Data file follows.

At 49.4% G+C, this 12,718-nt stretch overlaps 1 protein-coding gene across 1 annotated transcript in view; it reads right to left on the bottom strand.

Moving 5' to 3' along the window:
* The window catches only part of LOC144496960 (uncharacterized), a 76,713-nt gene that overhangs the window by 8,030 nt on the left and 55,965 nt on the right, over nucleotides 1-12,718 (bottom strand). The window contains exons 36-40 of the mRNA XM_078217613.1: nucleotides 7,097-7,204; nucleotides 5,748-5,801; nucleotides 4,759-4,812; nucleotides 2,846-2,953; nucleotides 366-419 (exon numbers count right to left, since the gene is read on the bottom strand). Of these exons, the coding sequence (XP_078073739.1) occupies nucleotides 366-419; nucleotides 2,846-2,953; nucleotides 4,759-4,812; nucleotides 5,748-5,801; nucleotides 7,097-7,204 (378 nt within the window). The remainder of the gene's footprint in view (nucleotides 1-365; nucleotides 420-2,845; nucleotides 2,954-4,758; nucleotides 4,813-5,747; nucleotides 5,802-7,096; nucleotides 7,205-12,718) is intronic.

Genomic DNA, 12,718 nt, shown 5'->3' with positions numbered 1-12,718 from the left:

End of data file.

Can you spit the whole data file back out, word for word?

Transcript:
At 49.4% G+C, this 12,718-nt stretch overlaps 1 protein-coding gene across 1 annotated transcript in view; it reads right to left on the bottom strand.

Moving 5' to 3' along the window:
* The window catches only part of LOC144496960 (uncharacterized), a 76,713-nt gene that overhangs the window by 8,030 nt on the left and 55,965 nt on the right, over nucleotides 1-12,718 (bottom strand). The window contains exons 36-40 of the mRNA XM_078217613.1: nucleotides 7,097-7,204; nucleotides 5,748-5,801; nucleotides 4,759-4,812; nucleotides 2,846-2,953; nucleotides 366-419 (exon numbers count right to left, since the gene is read on the bottom strand). Of these exons, the coding sequence (XP_078073739.1) occupies nucleotides 366-419; nucleotides 2,846-2,953; nucleotides 4,759-4,812; nucleotides 5,748-5,801; nucleotides 7,097-7,204 (378 nt within the window). The remainder of the gene's footprint in view (nucleotides 1-365; nucleotides 420-2,845; nucleotides 2,954-4,758; nucleotides 4,813-5,747; nucleotides 5,802-7,096; nucleotides 7,205-12,718) is intronic.

Genomic DNA, 12,718 nt, shown 5'->3' with positions numbered 1-12,718 from the left: